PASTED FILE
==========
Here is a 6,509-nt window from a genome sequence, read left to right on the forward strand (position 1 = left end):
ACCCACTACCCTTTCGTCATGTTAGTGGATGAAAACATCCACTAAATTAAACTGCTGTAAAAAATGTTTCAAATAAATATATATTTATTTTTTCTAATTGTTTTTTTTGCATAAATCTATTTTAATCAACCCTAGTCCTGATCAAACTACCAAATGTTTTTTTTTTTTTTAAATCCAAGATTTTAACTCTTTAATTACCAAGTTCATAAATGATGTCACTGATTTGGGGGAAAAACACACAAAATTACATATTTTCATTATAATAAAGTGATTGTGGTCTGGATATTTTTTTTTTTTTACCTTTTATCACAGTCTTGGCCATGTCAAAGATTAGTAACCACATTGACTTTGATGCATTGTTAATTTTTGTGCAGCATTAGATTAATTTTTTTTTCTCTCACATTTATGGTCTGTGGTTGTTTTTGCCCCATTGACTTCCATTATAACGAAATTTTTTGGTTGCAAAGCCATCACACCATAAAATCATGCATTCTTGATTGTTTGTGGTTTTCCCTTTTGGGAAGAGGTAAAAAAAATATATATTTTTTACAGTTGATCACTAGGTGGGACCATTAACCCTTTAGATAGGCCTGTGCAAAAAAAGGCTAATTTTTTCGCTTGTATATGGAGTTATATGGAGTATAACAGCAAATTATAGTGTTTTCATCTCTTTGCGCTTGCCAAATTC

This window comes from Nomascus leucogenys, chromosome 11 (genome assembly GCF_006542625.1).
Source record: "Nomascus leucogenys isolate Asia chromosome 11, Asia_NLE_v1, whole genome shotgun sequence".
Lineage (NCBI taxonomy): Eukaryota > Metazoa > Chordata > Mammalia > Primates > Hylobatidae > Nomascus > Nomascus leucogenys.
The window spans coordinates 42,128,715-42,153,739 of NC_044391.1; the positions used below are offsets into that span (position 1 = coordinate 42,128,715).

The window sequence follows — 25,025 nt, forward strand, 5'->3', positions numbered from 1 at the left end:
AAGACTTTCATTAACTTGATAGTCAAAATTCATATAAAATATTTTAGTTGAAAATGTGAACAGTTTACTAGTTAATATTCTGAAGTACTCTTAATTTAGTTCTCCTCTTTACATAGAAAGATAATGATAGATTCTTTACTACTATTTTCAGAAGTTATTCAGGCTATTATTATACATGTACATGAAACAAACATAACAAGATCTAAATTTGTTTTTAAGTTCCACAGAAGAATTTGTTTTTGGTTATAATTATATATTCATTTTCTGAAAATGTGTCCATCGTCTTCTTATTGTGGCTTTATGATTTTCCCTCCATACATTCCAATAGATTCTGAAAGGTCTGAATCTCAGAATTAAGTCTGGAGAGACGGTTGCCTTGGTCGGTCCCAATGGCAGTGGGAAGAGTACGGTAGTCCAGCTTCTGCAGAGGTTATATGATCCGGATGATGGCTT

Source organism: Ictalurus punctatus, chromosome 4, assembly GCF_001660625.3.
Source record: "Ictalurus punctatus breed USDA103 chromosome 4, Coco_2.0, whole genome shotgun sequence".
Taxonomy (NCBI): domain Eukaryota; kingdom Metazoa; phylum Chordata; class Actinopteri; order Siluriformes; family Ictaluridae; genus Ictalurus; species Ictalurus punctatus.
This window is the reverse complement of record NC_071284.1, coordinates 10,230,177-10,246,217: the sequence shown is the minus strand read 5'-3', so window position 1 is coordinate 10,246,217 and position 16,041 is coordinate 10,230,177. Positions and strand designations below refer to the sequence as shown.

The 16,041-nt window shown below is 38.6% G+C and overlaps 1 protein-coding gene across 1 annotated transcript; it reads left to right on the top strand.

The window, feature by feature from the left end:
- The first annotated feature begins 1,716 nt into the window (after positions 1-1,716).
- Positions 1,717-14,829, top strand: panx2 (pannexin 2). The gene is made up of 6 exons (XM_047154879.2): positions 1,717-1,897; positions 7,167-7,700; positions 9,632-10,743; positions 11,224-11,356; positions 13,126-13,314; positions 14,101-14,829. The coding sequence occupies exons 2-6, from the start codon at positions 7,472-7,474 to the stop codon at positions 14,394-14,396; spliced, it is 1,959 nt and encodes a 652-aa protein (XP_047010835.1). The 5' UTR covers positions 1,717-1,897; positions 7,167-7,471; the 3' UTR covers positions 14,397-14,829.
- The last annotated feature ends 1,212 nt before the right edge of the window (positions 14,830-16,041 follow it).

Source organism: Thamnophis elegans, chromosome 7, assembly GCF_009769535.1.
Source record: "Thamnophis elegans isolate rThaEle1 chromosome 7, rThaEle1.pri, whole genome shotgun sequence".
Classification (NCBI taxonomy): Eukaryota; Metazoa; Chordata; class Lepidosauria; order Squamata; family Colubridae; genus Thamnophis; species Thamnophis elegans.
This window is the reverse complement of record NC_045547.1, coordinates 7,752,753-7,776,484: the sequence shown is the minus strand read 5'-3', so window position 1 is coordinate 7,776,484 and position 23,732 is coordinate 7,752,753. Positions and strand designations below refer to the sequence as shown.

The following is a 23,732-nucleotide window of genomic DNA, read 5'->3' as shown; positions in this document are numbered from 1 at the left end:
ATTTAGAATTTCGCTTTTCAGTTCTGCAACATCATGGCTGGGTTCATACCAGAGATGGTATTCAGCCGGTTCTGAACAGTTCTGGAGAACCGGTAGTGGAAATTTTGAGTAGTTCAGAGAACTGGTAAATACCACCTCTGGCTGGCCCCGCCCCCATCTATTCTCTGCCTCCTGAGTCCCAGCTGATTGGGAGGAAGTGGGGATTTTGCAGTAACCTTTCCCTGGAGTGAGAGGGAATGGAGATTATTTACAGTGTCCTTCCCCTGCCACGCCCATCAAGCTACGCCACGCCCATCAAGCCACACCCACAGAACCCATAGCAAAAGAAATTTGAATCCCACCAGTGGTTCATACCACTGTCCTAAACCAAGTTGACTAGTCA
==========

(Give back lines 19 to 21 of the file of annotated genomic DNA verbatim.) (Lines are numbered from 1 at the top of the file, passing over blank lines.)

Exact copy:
Source record: "Thamnophis elegans isolate rThaEle1 chromosome 7, rThaEle1.pri, whole genome shotgun sequence".
Classification (NCBI taxonomy): Eukaryota; Metazoa; Chordata; class Lepidosauria; order Squamata; family Colubridae; genus Thamnophis; species Thamnophis elegans.
This window is the reverse complement of record NC_045547.1, coordinates 7,752,753-7,776,484: the sequence shown is the minus strand read 5'-3', so window position 1 is coordinate 7,776,484 and position 23,732 is coordinate 7,752,753. Positions and strand designations below refer to the sequence as shown.